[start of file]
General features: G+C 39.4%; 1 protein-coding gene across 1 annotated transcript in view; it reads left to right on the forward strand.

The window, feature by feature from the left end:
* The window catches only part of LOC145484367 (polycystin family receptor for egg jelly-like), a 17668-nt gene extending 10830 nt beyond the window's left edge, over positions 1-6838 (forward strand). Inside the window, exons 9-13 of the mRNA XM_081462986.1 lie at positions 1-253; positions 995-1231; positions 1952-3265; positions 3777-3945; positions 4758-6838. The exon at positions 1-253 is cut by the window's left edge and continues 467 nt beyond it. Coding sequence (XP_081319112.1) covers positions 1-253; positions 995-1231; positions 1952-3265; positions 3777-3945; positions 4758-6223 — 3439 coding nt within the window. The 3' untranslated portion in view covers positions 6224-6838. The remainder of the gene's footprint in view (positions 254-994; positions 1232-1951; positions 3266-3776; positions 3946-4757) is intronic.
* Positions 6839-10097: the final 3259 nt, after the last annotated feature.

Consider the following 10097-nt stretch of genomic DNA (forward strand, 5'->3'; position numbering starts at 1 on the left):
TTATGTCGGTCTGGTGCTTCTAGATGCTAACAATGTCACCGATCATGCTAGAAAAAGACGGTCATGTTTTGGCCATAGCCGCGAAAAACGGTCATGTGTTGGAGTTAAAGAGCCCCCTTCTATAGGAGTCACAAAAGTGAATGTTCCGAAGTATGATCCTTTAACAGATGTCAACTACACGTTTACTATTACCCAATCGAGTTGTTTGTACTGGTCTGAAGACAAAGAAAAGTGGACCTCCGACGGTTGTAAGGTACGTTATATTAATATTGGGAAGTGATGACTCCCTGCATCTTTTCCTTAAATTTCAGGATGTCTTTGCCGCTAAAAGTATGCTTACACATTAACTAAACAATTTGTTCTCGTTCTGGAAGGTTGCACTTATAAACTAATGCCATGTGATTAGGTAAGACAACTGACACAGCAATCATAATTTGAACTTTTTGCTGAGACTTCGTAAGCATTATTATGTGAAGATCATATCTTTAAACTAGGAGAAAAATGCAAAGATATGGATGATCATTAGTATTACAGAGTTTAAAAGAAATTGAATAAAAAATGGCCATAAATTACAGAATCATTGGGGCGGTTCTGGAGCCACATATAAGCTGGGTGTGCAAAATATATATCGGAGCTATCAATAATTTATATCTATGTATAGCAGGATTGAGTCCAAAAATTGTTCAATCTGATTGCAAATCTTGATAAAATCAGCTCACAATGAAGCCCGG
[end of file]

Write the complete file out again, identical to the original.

General features: G+C 39.4%; 1 protein-coding gene across 1 annotated transcript in view; it reads left to right on the forward strand.

The window, feature by feature from the left end:
* The window catches only part of LOC145484367 (polycystin family receptor for egg jelly-like), a 17668-nt gene extending 10830 nt beyond the window's left edge, over positions 1-6838 (forward strand). Inside the window, exons 9-13 of the mRNA XM_081462986.1 lie at positions 1-253; positions 995-1231; positions 1952-3265; positions 3777-3945; positions 4758-6838. The exon at positions 1-253 is cut by the window's left edge and continues 467 nt beyond it. Coding sequence (XP_081319112.1) covers positions 1-253; positions 995-1231; positions 1952-3265; positions 3777-3945; positions 4758-6223 — 3439 coding nt within the window. The 3' untranslated portion in view covers positions 6224-6838. The remainder of the gene's footprint in view (positions 254-994; positions 1232-1951; positions 3266-3776; positions 3946-4757) is intronic.
* Positions 6839-10097: the final 3259 nt, after the last annotated feature.

Consider the following 10097-nt stretch of genomic DNA (forward strand, 5'->3'; position numbering starts at 1 on the left):
TTATGTCGGTCTGGTGCTTCTAGATGCTAACAATGTCACCGATCATGCTAGAAAAAGACGGTCATGTTTTGGCCATAGCCGCGAAAAACGGTCATGTGTTGGAGTTAAAGAGCCCCCTTCTATAGGAGTCACAAAAGTGAATGTTCCGAAGTATGATCCTTTAACAGATGTCAACTACACGTTTACTATTACCCAATCGAGTTGTTTGTACTGGTCTGAAGACAAAGAAAAGTGGACCTCCGACGGTTGTAAGGTACGTTATATTAATATTGGGAAGTGATGACTCCCTGCATCTTTTCCTTAAATTTCAGGATGTCTTTGCCGCTAAAAGTATGCTTACACATTAACTAAACAATTTGTTCTCGTTCTGGAAGGTTGCACTTATAAACTAATGCCATGTGATTAGGTAAGACAACTGACACAGCAATCATAATTTGAACTTTTTGCTGAGACTTCGTAAGCATTATTATGTGAAGATCATATCTTTAAACTAGGAGAAAAATGCAAAGATATGGATGATCATTAGTATTACAGAGTTTAAAAGAAATTGAATAAAAAATGGCCATAAATTACAGAATCATTGGGGCGGTTCTGGAGCCACATATAAGCTGGGTGTGCAAAATATATATCGGAGCTATCAATAATTTATATCTATGTATAGCAGGATTGAGTCCAAAAATTGTTCAATCTGATTGCAAATCTTGATAAAATCAGCTCACAATGAAGCCCGG